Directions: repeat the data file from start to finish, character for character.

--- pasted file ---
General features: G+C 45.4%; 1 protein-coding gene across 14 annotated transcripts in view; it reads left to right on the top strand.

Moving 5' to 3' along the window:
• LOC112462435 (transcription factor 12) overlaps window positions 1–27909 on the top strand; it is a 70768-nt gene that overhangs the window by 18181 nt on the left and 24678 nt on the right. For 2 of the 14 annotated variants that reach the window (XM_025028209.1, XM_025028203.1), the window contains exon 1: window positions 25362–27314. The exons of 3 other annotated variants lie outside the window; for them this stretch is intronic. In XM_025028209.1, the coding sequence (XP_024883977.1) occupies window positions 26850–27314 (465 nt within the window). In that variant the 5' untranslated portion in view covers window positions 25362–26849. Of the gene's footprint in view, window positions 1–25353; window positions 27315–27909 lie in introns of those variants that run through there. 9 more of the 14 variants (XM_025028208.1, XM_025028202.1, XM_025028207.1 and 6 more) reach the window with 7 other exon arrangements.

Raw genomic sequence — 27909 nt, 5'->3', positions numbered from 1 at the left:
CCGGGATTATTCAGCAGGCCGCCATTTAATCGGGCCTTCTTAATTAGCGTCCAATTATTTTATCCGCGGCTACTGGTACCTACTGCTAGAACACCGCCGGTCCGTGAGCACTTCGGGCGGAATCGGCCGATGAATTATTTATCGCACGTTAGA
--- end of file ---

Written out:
General features: G+C 45.4%; 1 protein-coding gene across 14 annotated transcripts in view; it reads left to right on the top strand.

Moving 5' to 3' along the window:
• LOC112462435 (transcription factor 12) overlaps window positions 1–27909 on the top strand; it is a 70768-nt gene that overhangs the window by 18181 nt on the left and 24678 nt on the right. For 2 of the 14 annotated variants that reach the window (XM_025028209.1, XM_025028203.1), the window contains exon 1: window positions 25362–27314. The exons of 3 other annotated variants lie outside the window; for them this stretch is intronic. In XM_025028209.1, the coding sequence (XP_024883977.1) occupies window positions 26850–27314 (465 nt within the window). In that variant the 5' untranslated portion in view covers window positions 25362–26849. Of the gene's footprint in view, window positions 1–25353; window positions 27315–27909 lie in introns of those variants that run through there. 9 more of the 14 variants (XM_025028208.1, XM_025028202.1, XM_025028207.1 and 6 more) reach the window with 7 other exon arrangements.

Raw genomic sequence — 27909 nt, 5'->3', positions numbered from 1 at the left:
CCGGGATTATTCAGCAGGCCGCCATTTAATCGGGCCTTCTTAATTAGCGTCCAATTATTTTATCCGCGGCTACTGGTACCTACTGCTAGAACACCGCCGGTCCGTGAGCACTTCGGGCGGAATCGGCCGATGAATTATTTATCGCACGTTAGA